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Eating disorders: the reflection of an underestimated complex issue

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Eating disorders (EDs) have increased dramatically with the advent of COVID-19. The increase in screen time, the decrease of sports activities, the loss of routine, the isolation and the proximity of the fridge, all increased anxiety and made it even more difficult to manage food. The feeling of loss of control over almost every aspect of life was such that all that was left was control over weight and food choices… Pandora’s Box was wide open for the potential development of eating disorders!

What is an eating disorder?

According to the Quebec Association of Psychiatrists, eating disorders are mental illnesses in which attitudes towards the body, weight and food are disturbed.[1] The behaviours of the person affected will indicate more precisely which disorder he or she is suffering from.

“I must not eat this or I will have no control,” “I avoid buying them because I am not able to control myself,” “When I start eating chips, I just can’t stop”, “I’ve cheated, so while I’m at it I’ll indulge this weekend and start being careful on Monday.”… If these are familiar thoughts, you may have an eating disorder. Let’s start by distinguishing them.

Diseases that interfere with daily life[2]

The Diagnostic and Statistical Manual of Mental Disorders (DSM-5), recognizes three distinct eating disorders: anorexia, bulimia and binge eating. While all of these disorders reflect deep seated distress and intense preoccupation with weight, body image and food choices, each has its own unique characteristics.

Anorexia

Anorexia[3] is an eating disorder characterized by an abnormally low body weight, an intense fear of gaining weight, and a distorted perception of weight and body image. In fact, the person suffering from anorexia perceives herself to be overweight and while the weight will decrease, the health risks will increase. Did you know that, in the field of psychiatry, anorexia is the leading cause of death?

Bulimia

Bulimia[4] is characterized by binge eating episodes followed by purging phases. During the binge eating episodes, the person consumes an excessive amount of food, which makes them physically ill. And then, get anxious by the idea of gaining weight. Afterwards, the person purges either by vomiting, starving themselves, exercising excessively or taking a laxative or diuretic.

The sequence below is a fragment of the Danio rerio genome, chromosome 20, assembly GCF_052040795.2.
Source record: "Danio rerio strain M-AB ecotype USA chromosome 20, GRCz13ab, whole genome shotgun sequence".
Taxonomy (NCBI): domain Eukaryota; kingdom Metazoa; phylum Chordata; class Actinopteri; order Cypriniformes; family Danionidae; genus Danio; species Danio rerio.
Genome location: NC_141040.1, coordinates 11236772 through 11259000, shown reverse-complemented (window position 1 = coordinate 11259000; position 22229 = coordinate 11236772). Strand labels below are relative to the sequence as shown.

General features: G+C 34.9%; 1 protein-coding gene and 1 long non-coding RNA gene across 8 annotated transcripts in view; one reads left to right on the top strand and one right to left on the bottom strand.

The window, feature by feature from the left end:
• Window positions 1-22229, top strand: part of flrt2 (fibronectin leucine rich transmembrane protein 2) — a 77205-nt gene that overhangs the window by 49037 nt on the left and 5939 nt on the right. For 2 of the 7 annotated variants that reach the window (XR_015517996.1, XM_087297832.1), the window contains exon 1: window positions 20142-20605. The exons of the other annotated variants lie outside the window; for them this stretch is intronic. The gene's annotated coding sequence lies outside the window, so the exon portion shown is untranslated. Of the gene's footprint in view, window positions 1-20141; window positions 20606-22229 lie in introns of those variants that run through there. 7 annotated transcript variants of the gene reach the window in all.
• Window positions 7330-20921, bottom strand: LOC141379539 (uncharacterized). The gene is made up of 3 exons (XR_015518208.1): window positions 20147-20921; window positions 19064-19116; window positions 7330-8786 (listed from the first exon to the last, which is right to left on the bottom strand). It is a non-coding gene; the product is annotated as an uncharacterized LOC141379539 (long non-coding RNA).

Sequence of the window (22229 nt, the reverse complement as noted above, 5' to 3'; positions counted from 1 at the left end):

Binge Eating Disorder: the least known but most common eating disorder

This is the most recent eating disorder recognized by the DMS-5. Its prevalence is estimated to be close to 50% in candidates awaiting bariatric surgery and close to 30% in overweight or obese individuals.[5] 

The binge eating disorder is characterized by loss of control over food for short periods of time, i.e. less than two hours. These episodes occur at least once a week and have been ongoing for at least three months. The person with this condition eats until they feel uncomfortably full. However, unlike the bulimic person, no purging will be performed. On the other hand, they will experience shame, distress or guilt afterwards, and this, for several hours or even days.

Other Specified Feeding and Eating Disorders (OSFED)[6]

Beyond the medical conditions, there are also individuals who have unhealthy, even dangerous eating habits and behaviors, but who do not meet the diagnostic criteria for eating disorders. As a result, these individuals can suffer in silence without access to appropriate services. 

Nautilus Plus cares about the physical and mental health of Quebecers. We are therefore pleased to announce that a new nutritional webinar for people with a binge eating disorder and related eating disorders will be launched in late September. If you suffer in silence or if you want to better understand and help a loved one, please click here.

You prefer to speak to one of our nutritionists privately? Make an appointment with one of our professionals. They have been trained to provide a non-judgmental and caring approach to helping people with eating disorders.


Author
Véronique Plante

Véronique, a Registered Dietitian / Nutritionist since 2006, is a proud member of the Nautilus Plus team. With a vast experience in private practice, Véronique is recognized for her ability to popularize the science of nutrition and engage her clients. In her non-judgemental approach, she supports her clients through active listening while simplifying their journey in achieving their health goals. Her fields of intervention are diabetes, cardiovascular disease and weight management.


Eating disorders: the reflection of an underestimated complex issue is a post from I'm taking charge. I'm taking charge is a blog that aims to help people in their journey to fitness through articles on training, nutrition, motivation, exercise and healthy recipes.
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